generating a template-specific quality filter associated with the first market research survey template, based at least on the first usage data and the second usage data; and
based at least on the first template-specific quality filter and third usage data of a particular survey respondent, identifying the particular survey respondent as a low-quality respondent.
9. The system of claim 8, generating the first template-specific quality filter comprising:
aggregating the first usage data and the second usage data to obtain aggregated training data;
labeling the aggregated training data to indicate that at least a subset of the aggregated training data is associated with low-quality respondents; and
based at least on the aggregated training data, training a machine learning model to identify low-quality respondents.
10. The system of claim 8, generating the first template-specific quality filter comprising:
obtaining a filter template comprising a base rule and at least one threshold variable, the at least one threshold variable corresponding to a cutoff value that delineates between low-quality respondents and acceptable-quality respondents; and
based at least on the first usage data and the second usage data, determining a value for the at least one threshold variable.
11. The system of claim 8, the operations further comprising:
responsive to identifying the particular survey respondent as a low-quality respondent, restricting the particular survey respondent's use of the market research survey platform.
12. The system of claim 8,
the first template-specific quality filter being a rule-based filter, and
the operations further comprising:
training a machine learning model to operate as a second template-specific quality filter; and
responsive to determining that the machine learning model satisfies at least one switching criterion, switching from using the rule-based filter to using the machine learning model to identify low-quality respondents.
13. The system of claim 8, the first usage data and the second usage data comprising one or more of (a) longitudinal data associated with responses by a plurality of respondents to one or more of a same question or similar questions, or (b) longitudinal data associated with responses by a particular respondent to a plurality of survey questions over a plurality of surveys.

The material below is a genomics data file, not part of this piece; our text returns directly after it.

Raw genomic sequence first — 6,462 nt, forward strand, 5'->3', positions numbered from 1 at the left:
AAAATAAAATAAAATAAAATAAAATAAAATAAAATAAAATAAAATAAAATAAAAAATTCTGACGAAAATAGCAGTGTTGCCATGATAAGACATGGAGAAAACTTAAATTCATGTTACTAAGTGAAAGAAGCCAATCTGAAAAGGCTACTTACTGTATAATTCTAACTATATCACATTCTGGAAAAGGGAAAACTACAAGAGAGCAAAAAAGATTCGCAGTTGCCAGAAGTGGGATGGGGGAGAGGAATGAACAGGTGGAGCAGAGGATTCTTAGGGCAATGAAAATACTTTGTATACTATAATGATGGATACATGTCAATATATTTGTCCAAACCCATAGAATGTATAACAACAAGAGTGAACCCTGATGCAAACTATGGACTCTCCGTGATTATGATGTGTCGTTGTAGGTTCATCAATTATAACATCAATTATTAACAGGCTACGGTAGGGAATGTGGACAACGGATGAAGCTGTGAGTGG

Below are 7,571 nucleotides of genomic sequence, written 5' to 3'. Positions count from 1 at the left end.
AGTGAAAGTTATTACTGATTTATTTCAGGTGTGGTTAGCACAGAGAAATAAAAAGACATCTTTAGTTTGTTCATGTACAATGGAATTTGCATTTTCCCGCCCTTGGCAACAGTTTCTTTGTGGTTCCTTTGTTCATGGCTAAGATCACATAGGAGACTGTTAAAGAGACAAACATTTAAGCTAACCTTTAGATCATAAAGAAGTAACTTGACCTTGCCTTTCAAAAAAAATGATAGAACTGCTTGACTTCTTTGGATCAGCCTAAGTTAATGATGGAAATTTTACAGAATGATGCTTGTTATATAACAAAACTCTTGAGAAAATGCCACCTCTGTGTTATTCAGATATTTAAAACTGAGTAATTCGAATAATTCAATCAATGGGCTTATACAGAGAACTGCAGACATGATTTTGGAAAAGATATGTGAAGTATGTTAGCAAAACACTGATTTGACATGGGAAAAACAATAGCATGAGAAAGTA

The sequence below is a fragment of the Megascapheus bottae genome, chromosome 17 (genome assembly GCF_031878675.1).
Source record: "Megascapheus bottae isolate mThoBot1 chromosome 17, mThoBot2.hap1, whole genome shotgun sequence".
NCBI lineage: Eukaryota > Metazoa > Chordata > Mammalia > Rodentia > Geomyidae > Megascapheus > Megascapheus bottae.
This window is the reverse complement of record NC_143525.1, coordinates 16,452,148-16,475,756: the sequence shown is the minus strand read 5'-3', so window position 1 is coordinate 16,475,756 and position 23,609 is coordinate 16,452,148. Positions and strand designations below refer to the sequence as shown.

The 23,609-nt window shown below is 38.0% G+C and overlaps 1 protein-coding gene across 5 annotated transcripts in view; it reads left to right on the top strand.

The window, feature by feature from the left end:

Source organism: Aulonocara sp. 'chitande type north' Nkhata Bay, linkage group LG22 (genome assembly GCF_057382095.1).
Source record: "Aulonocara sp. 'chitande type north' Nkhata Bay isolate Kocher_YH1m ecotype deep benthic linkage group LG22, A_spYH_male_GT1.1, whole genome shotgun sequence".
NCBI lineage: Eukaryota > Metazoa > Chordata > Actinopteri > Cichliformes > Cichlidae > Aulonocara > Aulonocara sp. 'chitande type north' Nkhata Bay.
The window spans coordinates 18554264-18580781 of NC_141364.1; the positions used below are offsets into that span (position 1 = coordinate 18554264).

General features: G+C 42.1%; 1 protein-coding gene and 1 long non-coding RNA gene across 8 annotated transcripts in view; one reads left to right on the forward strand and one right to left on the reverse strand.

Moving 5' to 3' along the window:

14. The system of claim 8, the first usage data and the second usage data comprising both (a) digital fingerprint attributes of the first plurality of survey respondents and the second plurality of survey respondents and (b) behavioral metadata describing trackable behavior of the first plurality of survey respondents and the second plurality of survey respondents.
15. A method comprising:
obtaining first usage data of a first plurality of survey respondents to a first market research survey, the first market research survey being associated with a first tenant of a multi-tenant market research survey platform and conforming to a first market research survey template provided by the multi-tenant market research survey platform;
obtaining second usage data of a second plurality of survey respondents to a second market research survey, the second market research survey being associated with a second tenant of the multi-tenant market research survey platform and conforming to the first market research survey template provided by the multi-tenant market research survey platform;
generating a template-specific quality filter associated with the first market research survey template, based at least on the first usage data and the second usage data; and
based at least on the first template-specific quality filter and third usage data of a particular survey respondent, identifying the particular survey respondent as a low-quality respondent.
16. The method of claim 15, generating the first template-specific quality filter comprising:
aggregating the first usage data and the second usage data to obtain aggregated training data;
labeling the aggregated training data to indicate that at least a subset of the aggregated training data is associated with low-quality respondents; and
based at least on the aggregated training data, training a machine learning model to identify low-quality respondents.
17. The method of claim 15, generating the first template-specific quality filter comprising:
obtaining a filter template comprising a base rule and at least one threshold variable, the at least one threshold variable corresponding to a cutoff value that delineates between low-quality respondents and acceptable-quality respondents; and
based at least on the first usage data and the second usage data, determining a value for the at least one threshold variable.
18. The method of claim 15, further comprising:
responsive to identifying the particular survey respondent as a low-quality respondent, restricting the particular survey respondent's use of the market research survey platform.
19. The method of claim 15,
the first template-specific quality filter being a rule-based filter, and
the method further comprising:
training a machine learning model to operate as a second template-specific quality filter; and
responsive to determining that the machine learning model satisfies at least one switching criterion, switching from using the rule-based filter to using the machine learning model to identify low-quality respondents.
20. The method of claim 15, the first usage data and the second usage data comprising one or more of (a) longitudinal data associated with responses by a plurality of respondents to one or more of a same question or similar questions, or (b) longitudinal data associated with responses by a particular respondent to a plurality of survey questions over a plurality of surveys.